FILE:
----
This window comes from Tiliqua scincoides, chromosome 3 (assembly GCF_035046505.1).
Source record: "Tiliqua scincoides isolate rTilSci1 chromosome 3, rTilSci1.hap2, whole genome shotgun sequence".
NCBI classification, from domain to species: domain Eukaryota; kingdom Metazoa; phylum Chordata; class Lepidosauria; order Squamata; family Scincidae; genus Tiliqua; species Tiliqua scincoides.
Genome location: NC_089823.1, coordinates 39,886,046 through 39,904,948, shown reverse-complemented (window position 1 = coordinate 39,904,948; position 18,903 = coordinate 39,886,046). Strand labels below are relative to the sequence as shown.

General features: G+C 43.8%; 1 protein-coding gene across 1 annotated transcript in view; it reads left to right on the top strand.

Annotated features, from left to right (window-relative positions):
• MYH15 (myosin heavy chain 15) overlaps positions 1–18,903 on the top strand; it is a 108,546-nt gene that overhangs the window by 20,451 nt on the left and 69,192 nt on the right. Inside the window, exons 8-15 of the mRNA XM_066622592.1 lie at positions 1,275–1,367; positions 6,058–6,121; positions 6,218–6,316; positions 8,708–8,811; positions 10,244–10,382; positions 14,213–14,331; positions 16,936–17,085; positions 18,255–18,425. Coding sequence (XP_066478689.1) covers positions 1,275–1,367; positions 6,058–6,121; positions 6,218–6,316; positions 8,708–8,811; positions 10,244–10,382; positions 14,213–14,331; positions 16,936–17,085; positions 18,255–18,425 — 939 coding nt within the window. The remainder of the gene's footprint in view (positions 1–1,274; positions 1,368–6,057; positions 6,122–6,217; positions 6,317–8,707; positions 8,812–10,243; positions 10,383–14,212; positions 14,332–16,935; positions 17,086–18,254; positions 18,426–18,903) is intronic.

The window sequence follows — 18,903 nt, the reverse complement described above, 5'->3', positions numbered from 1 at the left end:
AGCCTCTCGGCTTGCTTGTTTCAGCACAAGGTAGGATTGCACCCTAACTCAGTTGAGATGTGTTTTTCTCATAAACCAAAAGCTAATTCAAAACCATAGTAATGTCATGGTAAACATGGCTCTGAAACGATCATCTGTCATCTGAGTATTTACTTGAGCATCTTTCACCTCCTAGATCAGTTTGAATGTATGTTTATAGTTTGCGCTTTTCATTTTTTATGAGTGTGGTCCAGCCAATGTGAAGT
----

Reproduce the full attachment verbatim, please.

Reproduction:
This window comes from Tiliqua scincoides, chromosome 3 (assembly GCF_035046505.1).
Source record: "Tiliqua scincoides isolate rTilSci1 chromosome 3, rTilSci1.hap2, whole genome shotgun sequence".
NCBI classification, from domain to species: domain Eukaryota; kingdom Metazoa; phylum Chordata; class Lepidosauria; order Squamata; family Scincidae; genus Tiliqua; species Tiliqua scincoides.
Genome location: NC_089823.1, coordinates 39,886,046 through 39,904,948, shown reverse-complemented (window position 1 = coordinate 39,904,948; position 18,903 = coordinate 39,886,046). Strand labels below are relative to the sequence as shown.

General features: G+C 43.8%; 1 protein-coding gene across 1 annotated transcript in view; it reads left to right on the top strand.

Annotated features, from left to right (window-relative positions):
• MYH15 (myosin heavy chain 15) overlaps positions 1–18,903 on the top strand; it is a 108,546-nt gene that overhangs the window by 20,451 nt on the left and 69,192 nt on the right. Inside the window, exons 8-15 of the mRNA XM_066622592.1 lie at positions 1,275–1,367; positions 6,058–6,121; positions 6,218–6,316; positions 8,708–8,811; positions 10,244–10,382; positions 14,213–14,331; positions 16,936–17,085; positions 18,255–18,425. Coding sequence (XP_066478689.1) covers positions 1,275–1,367; positions 6,058–6,121; positions 6,218–6,316; positions 8,708–8,811; positions 10,244–10,382; positions 14,213–14,331; positions 16,936–17,085; positions 18,255–18,425 — 939 coding nt within the window. The remainder of the gene's footprint in view (positions 1–1,274; positions 1,368–6,057; positions 6,122–6,217; positions 6,317–8,707; positions 8,812–10,243; positions 10,383–14,212; positions 14,332–16,935; positions 17,086–18,254; positions 18,426–18,903) is intronic.

The window sequence follows — 18,903 nt, the reverse complement described above, 5'->3', positions numbered from 1 at the left end:
AGCCTCTCGGCTTGCTTGTTTCAGCACAAGGTAGGATTGCACCCTAACTCAGTTGAGATGTGTTTTTCTCATAAACCAAAAGCTAATTCAAAACCATAGTAATGTCATGGTAAACATGGCTCTGAAACGATCATCTGTCATCTGAGTATTTACTTGAGCATCTTTCACCTCCTAGATCAGTTTGAATGTATGTTTATAGTTTGCGCTTTTCATTTTTTATGAGTGTGGTCCAGCCAATGTGAAGT